July 13, 2024

Survey finds ‘worrying’ lack of support for business traveller safety

More than 60% of business travellers think their employer could do more to keep them safe when they are travelling, according to an Opinium survey of 500 UK business travellers commissioned by World Travel Protection.

The survey, carried out in May, found only 22% of business travellers say they are offered a full briefing from their organisation on their travelling destination.

The survey also found:

  • 23% say they are given an emergency number to call outside of UK business hours if something were to go wrong abroad
  • 22% receive regular check-ins from their organisations to ensure their safety and comfort when travelling.  
  • 63% would like their employees to check in on them more whilst travelling
  • 67% would change employers if they thought their safety when travelling wasn’t a priority
  • 61% of business travellers believe that a British passport gives them special privileges or powers when travelling, rising to 67% of under 34s.
  • 50% say their organisation uses a travel risk management company, rising to 57% of those in medium-sized companies (50–249 employees), compared to just a quarter of those in micro-businesses (under 10 employees).
  • 18% say they have access to a travel risk app, for example with live destination security alerts and the ability to call for emergency assistance

Kate Fitzpatrick, Regional Security Director, UK, World Travel Protection says: “Organisations need to provide in-depth briefings to their travelling teams to ensure that any risk in travel is minimised. This includes health information from Covid and Monkey Pox, to checking the weather, such as when hurricane season is and not forgetting socio-political issues, including upcoming elections or planned protests. All of these can all have a dramatic impact on a stay.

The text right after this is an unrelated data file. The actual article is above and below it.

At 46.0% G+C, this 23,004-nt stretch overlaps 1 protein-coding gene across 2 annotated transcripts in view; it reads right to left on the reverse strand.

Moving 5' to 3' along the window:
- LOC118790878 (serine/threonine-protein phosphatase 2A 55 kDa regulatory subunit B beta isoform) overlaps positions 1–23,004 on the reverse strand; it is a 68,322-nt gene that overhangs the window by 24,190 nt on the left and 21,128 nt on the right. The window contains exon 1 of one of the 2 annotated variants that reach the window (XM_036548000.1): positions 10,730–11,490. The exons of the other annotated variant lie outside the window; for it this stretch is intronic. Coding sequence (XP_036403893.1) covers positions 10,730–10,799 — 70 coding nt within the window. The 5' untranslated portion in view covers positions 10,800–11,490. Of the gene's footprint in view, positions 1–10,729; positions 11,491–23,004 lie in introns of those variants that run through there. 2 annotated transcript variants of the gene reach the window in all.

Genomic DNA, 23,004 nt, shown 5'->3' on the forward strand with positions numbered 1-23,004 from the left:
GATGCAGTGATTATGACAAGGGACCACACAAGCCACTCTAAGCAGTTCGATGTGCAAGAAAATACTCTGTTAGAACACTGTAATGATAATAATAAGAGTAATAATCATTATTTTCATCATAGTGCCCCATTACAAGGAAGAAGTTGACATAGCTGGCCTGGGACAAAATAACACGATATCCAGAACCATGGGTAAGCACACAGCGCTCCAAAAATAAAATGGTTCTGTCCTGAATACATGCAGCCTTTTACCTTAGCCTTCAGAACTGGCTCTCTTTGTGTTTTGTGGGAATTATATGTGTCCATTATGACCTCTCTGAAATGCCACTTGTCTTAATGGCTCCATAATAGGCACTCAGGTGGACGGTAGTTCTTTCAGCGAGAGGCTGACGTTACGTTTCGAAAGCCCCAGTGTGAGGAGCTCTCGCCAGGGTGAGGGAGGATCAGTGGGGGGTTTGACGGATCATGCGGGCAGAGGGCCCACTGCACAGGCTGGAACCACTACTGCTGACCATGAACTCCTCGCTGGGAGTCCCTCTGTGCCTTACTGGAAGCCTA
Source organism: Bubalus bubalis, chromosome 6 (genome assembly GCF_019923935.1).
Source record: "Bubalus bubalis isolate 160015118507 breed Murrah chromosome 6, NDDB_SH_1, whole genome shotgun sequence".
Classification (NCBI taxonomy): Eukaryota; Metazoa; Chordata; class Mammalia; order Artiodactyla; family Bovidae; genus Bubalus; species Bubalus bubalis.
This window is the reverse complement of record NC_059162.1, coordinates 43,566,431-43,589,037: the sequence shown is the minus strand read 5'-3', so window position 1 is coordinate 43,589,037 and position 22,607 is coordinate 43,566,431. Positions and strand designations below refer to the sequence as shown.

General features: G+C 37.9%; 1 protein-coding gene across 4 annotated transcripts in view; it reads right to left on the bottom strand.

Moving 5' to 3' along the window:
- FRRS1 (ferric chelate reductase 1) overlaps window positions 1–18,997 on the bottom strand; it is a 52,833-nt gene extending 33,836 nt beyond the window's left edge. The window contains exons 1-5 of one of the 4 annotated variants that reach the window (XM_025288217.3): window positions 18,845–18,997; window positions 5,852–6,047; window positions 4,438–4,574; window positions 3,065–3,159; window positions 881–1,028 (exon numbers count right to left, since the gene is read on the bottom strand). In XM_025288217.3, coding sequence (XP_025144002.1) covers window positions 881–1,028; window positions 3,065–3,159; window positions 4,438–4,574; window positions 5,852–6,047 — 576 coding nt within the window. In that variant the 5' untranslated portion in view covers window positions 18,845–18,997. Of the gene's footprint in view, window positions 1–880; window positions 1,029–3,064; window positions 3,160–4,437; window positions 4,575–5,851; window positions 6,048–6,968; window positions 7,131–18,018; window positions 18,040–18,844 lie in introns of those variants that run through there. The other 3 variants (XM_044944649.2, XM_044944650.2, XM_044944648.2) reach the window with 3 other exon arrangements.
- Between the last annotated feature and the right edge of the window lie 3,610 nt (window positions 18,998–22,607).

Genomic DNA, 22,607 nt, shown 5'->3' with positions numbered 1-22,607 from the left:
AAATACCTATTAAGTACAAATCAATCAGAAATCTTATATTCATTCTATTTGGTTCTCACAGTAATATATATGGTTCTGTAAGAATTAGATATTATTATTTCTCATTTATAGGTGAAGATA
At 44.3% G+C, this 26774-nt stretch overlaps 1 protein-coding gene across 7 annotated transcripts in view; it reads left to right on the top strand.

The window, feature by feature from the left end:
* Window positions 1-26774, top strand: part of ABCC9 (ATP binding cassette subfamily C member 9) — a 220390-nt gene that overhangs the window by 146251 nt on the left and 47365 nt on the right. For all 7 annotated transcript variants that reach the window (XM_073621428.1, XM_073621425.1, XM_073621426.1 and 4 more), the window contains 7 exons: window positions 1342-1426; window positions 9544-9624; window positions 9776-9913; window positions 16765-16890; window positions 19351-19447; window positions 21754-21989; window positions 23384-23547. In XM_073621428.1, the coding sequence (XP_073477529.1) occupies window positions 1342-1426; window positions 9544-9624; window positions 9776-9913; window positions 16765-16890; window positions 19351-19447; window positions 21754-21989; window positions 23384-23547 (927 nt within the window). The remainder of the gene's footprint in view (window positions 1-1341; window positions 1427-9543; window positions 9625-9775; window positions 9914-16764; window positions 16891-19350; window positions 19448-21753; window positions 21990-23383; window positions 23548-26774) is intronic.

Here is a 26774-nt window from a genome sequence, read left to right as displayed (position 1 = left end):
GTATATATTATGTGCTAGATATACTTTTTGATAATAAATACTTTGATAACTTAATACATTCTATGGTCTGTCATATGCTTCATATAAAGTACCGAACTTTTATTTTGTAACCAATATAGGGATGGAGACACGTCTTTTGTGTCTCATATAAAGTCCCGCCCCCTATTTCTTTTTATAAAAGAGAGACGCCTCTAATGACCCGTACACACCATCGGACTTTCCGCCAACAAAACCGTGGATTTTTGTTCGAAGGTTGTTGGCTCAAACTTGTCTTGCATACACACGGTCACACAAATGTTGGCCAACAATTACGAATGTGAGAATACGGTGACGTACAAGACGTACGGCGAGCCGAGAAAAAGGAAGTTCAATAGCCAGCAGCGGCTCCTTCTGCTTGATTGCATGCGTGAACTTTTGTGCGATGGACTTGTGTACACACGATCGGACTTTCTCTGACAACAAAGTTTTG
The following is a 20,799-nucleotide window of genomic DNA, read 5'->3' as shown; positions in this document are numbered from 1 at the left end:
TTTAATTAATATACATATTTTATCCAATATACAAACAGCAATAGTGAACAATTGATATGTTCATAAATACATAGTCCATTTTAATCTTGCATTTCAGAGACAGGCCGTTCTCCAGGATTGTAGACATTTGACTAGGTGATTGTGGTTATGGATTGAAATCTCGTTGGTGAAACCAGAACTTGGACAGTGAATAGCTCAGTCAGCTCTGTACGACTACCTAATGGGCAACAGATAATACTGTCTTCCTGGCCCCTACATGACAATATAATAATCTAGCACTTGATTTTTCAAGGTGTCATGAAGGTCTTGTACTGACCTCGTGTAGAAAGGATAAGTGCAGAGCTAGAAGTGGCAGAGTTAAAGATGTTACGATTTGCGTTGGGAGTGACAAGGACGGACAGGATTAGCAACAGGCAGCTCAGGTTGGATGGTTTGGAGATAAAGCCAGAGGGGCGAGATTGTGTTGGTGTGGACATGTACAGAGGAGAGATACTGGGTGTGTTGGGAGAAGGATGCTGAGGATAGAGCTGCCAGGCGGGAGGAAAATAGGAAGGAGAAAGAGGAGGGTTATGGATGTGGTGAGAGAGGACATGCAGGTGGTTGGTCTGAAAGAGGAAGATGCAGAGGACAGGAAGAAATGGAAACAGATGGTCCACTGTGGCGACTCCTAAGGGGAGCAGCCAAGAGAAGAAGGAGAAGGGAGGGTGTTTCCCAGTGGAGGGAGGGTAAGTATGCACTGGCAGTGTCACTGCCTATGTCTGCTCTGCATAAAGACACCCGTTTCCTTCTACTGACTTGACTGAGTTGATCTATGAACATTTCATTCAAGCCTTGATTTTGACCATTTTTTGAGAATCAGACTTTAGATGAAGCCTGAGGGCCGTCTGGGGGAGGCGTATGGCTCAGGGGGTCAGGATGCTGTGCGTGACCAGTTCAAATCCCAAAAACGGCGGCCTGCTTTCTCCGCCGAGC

“Ensuring your staff know what to do and what help is available, if anything does go wrong, is a very basic duty of care so it’s worrying to hear that so few business travellers say they have this support.  It’s also concerning that while this support may be available in the form of a travel risk management company, the information is clearly not reaching the right people.

“There was a lot of job movement during the pandemic and one reason may be that new staff who joined just before or during the pandemic and have not travelled yet for business are unaware of the travel support available.

“It’s also very worrying that business travellers think a British passport will give them special rights and privileges, because it won’t. If you break the law in a country, perhaps by flouting cultural conventions, you can be thrown into prison and it’s not enough to plead ignorance and hope your nationality will come to your rescue.

“The world has changed since the pandemic and it’s more important than ever to get up to speed with the risks and altered landscape. If you’re travelling on business and your company has a travel risk management partner, they’ll be an excellent source of information to help you prepare for travel, as well as supporting you whilst you’re away.”